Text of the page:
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Flop to Klopp, resurgence of Liverpool

'My message is: it’s for you out there ... I hope you feel it'
Supporters celebrate at Anfield Stadium after Liverpool clinched the English Premier League title.
Supporters celebrate at Anfield Stadium after Liverpool clinched the English Premier League title.

Agencies   |   London   |   Published 27.06.20, 02:14 AM

Liverpool’s Premier League triumph will forever be associated with the charisma, drive and passion of their manager Juergen Klopp yet those individual qualities belie a style of management that shuns autocratic control.

“My message is: it’s for you out there ... I hope you feel it,” Klopp told the fans on Liverpool’s website hours after the title win.


“It’s for so many people. Kenny Dalglish and Graeme Souness spoke to me ... they were very positive. That’s nice but it’s thanks to them because this club is built on what they did.

“It’s built ... on (Bill) Shankly, (Bob) Paisley and (Joe) Fagan and all the others, but on these players... Steven Gerrard — this club’s built on, in the last 20 years, on Stevie’s legs. He had to carry all the pressure. He did that exceptionally.

“The boys love being part of this club, they love being part of the story of this club and the history. It’s so nice how we learned how to deal with the history, how we learned to use the history in the last two years.”

Klopp, 52, took over a club without a league title since 1990 and still shaken by the way they allowed what would have been a maiden Premier League crown slip out of their hands under Brendan Rodgers in 2014.

The German’s instant impact was to inject much-needed confidence, belief and enthusiasm into the club.

Klopp’s back-slapping, laughter and positive thinking won over the fans, behind the scenes he was putting in place an approach that went way beyond soundbites about “heavy metal football”, a phrase he coined at previous club Borussia Dortmund.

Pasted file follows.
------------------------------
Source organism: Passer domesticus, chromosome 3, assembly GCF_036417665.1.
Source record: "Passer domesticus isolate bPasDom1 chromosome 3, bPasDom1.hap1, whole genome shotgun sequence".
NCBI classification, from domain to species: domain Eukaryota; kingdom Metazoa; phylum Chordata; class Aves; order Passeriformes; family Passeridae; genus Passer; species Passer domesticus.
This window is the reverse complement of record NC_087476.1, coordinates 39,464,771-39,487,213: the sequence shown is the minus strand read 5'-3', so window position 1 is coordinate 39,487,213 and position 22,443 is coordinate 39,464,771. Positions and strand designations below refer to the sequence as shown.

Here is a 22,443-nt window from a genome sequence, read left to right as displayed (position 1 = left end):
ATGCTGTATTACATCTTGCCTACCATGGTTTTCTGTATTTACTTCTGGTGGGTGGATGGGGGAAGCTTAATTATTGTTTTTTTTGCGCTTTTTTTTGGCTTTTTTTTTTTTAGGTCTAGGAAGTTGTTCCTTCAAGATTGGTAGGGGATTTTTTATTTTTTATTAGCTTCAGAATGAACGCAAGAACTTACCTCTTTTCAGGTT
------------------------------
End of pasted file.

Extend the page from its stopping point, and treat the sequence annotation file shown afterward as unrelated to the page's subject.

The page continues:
It was a combination of a traditionally English focus on the manager as leader and frontman with German coaching’s attention to detail and allied with a management style more akin to the ultra-specialised world of American football.

He made clear that he was not going to micro-manage every aspect of the club. When an official asked him what time he wanted the bus to leave with the team before a game, his response was: “Why are you asking me?”

Previous managers may have always decided such matters but Klopp was saying two things with that response:

First, he had bigger things to worry about but, more important, other people better knew the answer to that question.

As captain Jordan Henderson said: “From day one he (Klopp) came in the door and just changed everything and everybody followed him and so far it has been pretty special and it has been an amazing journey.

“Obviously he as got more of a personal side with the players, but he has got a balance of having a relationship with the players and being a friend but also being a bit ruthless when he needs to be. He is a great leader and a great human being and we all believe in him.”

Very true.

Klopp is both — friend and drill sergeant. It is a winning combination. 

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